Scholars and practitioners debate what makes a good leader, whether leaders are born or made, and what virtues a leader should possess. What no one has done is formulate a satisfactory definition of what leadership is.
I prefer the older way of examining these questions — the method proffered by the Greek historian Plutarch two millennia ago. Among his many works, Plutarch compiled a series of capsule biographies of famous Greeks and Romans. By studying and comparing the lives of eminent figures of the past, readers could glimpse the traits they should emulate or shun to live well.
A famous American, Senator Daniel Inouye of Hawaii, shuffled off his mortal coil this week. Inouye’s life is worthy of a Plutarch. Three things stand out for me. First, he displayed valor in combat during World War II. He served in the European theater after enlisting in the U.S. Army’s 442d Regimental Combat Team, a predominantly Japanese-American unit. He was awarded the Medal of Honor for clearing three German machine-gun positions near San Terenzo, Italy, and for doing so while suffering life-threatening gunshot wounds.Enjoying this article? Click here to subscribe for full access. Just $5 a month.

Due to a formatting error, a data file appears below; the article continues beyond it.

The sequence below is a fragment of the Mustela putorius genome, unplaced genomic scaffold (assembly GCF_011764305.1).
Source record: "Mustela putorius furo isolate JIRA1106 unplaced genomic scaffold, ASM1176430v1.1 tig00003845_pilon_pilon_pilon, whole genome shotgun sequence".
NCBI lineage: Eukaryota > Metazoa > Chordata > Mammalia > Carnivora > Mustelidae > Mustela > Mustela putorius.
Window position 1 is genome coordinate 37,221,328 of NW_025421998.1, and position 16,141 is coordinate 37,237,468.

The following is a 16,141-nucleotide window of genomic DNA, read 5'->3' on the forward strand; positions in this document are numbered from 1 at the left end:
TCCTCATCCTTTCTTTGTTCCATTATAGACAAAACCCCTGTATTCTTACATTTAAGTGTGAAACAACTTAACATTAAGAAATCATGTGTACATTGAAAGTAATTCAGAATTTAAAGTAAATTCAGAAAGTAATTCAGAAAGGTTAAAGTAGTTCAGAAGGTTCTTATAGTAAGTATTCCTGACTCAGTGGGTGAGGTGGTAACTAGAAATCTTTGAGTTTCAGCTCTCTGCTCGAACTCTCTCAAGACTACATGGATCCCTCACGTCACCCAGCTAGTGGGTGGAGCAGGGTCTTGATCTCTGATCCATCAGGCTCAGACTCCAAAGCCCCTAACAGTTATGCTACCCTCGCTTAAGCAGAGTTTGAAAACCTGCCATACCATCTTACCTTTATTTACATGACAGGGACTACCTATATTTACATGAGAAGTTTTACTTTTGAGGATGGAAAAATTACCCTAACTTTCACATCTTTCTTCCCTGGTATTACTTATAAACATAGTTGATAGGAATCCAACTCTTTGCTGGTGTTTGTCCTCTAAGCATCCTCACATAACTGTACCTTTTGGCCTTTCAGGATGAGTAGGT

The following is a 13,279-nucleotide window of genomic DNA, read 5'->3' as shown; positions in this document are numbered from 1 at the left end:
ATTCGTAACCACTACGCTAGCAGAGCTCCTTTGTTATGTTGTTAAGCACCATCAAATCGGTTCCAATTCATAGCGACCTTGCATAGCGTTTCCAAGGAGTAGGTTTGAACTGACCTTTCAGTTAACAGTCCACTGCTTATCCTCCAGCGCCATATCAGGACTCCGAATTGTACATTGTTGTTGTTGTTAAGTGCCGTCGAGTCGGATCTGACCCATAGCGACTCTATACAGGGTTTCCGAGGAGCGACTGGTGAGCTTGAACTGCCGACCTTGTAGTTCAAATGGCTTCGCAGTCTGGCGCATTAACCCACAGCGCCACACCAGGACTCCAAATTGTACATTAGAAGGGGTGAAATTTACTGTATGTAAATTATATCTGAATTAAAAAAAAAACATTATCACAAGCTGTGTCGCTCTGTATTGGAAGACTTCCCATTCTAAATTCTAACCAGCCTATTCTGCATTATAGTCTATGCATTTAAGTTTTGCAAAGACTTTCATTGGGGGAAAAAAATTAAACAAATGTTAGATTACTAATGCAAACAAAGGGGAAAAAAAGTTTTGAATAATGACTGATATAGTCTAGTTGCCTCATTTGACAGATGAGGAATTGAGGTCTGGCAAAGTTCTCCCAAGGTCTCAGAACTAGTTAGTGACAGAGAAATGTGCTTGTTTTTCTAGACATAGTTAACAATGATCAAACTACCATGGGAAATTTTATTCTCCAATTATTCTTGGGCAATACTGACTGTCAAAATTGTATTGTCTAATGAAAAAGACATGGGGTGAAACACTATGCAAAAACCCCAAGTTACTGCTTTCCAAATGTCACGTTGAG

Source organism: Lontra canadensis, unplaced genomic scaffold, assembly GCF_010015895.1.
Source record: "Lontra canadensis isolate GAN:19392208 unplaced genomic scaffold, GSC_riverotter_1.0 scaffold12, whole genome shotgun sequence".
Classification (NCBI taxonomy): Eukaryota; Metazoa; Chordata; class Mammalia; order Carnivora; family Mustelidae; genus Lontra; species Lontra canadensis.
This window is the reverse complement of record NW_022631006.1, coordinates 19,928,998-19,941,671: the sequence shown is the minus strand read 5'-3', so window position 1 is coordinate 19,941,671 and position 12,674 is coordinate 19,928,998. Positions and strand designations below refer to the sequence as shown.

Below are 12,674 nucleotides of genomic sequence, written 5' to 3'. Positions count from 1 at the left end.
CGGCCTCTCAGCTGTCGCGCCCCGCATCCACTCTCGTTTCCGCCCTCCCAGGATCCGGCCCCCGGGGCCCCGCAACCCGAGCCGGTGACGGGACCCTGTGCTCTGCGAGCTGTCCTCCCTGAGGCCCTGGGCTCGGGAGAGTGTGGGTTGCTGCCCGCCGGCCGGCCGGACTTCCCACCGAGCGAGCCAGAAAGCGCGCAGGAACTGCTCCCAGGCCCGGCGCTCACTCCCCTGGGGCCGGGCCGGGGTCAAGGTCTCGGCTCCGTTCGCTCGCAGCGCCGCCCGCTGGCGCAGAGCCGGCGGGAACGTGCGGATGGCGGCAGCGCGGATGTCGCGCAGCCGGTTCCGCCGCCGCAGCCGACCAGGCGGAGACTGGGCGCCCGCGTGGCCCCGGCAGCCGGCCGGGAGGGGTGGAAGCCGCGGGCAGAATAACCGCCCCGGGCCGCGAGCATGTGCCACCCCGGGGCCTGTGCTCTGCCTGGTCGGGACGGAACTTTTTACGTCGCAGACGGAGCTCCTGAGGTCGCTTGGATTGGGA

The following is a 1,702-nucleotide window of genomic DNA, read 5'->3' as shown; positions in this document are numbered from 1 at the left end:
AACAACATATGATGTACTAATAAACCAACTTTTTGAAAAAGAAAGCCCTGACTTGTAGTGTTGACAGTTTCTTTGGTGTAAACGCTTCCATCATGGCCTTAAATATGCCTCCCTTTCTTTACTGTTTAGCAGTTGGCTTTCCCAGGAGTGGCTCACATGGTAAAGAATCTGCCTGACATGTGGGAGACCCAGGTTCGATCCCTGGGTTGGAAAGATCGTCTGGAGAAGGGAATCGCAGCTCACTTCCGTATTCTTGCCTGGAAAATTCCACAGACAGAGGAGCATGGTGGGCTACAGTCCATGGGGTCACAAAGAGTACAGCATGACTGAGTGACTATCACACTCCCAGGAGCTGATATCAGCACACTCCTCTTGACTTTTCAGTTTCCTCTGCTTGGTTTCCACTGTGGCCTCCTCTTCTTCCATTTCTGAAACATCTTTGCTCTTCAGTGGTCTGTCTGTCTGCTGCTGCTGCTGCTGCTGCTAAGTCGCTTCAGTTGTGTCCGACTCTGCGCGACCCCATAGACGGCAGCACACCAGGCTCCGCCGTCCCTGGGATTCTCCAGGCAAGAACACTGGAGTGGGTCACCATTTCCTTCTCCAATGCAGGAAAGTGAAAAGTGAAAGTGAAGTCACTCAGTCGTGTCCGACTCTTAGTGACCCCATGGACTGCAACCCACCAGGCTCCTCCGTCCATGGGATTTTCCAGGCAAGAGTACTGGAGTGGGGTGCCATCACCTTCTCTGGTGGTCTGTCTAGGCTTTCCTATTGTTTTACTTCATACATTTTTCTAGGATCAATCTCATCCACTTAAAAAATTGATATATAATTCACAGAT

Second, he took an avid interest in naval and military affairs once elected to Congress. The roster of lawmakers with military experience and expertise dwindles further with his passing, impoverishing the legislature’s oversight function.
And finally, Senator Inouye fearlessly championed American purposes and power in the Asia-Pacific, where his native Hawaii remains the strategic lynchpin it has been for over a century. I met the senator only once, last year, at a Washington Navy Yard event celebrating Naval War College graduation. He delivered a refreshingly tough-minded speech portraying China’s confrontational actions toward its neighbors as an effort to expose weaknesses in the U.S.-led alliance system.
This is a test the United States must pass. Inouye warned Americans to gird themselves for strategic competition with China. That sort of candor befits a soldier, Medal of Honor recipient, and elder statesman.
Plutarch would approve. R.I.P.